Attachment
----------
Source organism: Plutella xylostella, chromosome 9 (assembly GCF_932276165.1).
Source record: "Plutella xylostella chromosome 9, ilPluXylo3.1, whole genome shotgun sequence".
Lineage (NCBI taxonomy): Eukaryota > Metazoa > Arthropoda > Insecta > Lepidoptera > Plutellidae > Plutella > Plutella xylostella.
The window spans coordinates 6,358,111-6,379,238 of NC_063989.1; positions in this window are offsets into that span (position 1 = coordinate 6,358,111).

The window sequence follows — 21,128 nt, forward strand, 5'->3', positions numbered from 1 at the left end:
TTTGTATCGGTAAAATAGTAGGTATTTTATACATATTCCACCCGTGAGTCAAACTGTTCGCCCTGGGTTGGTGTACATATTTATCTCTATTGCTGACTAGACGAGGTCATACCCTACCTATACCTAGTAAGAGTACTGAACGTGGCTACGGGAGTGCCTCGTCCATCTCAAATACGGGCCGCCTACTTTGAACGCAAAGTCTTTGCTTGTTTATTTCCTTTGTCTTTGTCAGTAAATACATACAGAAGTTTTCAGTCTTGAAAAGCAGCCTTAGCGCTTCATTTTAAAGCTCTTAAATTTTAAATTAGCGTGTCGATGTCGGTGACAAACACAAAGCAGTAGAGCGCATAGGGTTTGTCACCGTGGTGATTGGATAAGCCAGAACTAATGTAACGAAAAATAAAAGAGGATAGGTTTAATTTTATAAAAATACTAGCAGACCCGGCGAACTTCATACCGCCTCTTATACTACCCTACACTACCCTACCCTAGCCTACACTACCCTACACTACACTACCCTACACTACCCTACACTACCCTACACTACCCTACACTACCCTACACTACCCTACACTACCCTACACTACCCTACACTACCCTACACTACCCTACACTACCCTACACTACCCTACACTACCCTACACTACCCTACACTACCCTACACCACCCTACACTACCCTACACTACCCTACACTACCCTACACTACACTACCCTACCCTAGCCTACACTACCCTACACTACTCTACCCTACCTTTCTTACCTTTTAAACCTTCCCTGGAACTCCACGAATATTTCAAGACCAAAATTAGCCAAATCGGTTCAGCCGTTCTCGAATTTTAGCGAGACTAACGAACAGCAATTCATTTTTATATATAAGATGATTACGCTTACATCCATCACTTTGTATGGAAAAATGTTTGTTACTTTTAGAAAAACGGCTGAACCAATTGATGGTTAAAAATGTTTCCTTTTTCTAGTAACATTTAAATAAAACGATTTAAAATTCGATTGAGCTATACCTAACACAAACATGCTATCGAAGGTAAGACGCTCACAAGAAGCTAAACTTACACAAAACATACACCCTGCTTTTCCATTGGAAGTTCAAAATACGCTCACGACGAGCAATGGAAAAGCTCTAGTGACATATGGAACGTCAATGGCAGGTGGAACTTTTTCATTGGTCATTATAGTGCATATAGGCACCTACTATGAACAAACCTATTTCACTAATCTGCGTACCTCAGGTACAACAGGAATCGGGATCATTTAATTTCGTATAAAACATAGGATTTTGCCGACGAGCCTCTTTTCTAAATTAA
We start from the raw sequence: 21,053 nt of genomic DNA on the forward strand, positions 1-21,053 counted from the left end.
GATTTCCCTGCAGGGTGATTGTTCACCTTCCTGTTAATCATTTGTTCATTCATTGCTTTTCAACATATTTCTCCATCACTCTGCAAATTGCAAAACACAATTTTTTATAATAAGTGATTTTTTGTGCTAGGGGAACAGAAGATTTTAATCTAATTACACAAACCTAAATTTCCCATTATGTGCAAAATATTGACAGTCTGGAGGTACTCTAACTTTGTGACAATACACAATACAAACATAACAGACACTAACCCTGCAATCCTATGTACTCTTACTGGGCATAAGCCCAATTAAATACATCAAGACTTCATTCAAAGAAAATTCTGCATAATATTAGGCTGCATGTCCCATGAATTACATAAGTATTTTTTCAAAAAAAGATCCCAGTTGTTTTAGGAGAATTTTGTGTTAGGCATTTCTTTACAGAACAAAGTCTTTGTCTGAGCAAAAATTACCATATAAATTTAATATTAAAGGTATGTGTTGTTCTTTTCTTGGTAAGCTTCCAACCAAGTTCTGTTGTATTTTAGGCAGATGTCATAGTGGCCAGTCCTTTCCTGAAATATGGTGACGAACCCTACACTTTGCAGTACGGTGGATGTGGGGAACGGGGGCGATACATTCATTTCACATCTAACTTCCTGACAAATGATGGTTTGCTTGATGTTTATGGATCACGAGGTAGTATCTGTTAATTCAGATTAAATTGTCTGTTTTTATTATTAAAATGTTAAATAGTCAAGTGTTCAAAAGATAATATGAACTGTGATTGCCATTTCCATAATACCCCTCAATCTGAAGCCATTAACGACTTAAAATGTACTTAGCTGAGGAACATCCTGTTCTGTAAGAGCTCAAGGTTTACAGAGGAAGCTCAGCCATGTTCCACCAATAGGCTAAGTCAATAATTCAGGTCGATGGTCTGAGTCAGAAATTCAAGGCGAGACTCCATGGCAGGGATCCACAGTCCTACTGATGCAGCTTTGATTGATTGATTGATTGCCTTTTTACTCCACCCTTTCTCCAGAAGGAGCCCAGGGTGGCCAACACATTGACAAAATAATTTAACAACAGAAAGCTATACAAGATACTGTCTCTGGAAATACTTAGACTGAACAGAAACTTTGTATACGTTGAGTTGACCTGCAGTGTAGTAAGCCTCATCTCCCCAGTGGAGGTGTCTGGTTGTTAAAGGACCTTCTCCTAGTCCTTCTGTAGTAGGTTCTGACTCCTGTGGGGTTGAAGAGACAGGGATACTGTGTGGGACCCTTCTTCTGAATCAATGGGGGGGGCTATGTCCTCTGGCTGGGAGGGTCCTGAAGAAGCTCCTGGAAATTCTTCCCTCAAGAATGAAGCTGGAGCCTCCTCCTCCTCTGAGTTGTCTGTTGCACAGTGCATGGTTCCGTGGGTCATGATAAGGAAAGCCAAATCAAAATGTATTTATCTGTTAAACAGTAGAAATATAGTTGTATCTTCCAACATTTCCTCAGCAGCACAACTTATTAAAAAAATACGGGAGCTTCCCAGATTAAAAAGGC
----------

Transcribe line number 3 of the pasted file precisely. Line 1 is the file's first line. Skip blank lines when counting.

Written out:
Lineage (NCBI taxonomy): Eukaryota > Metazoa > Arthropoda > Insecta > Lepidoptera > Plutellidae > Plutella > Plutella xylostella.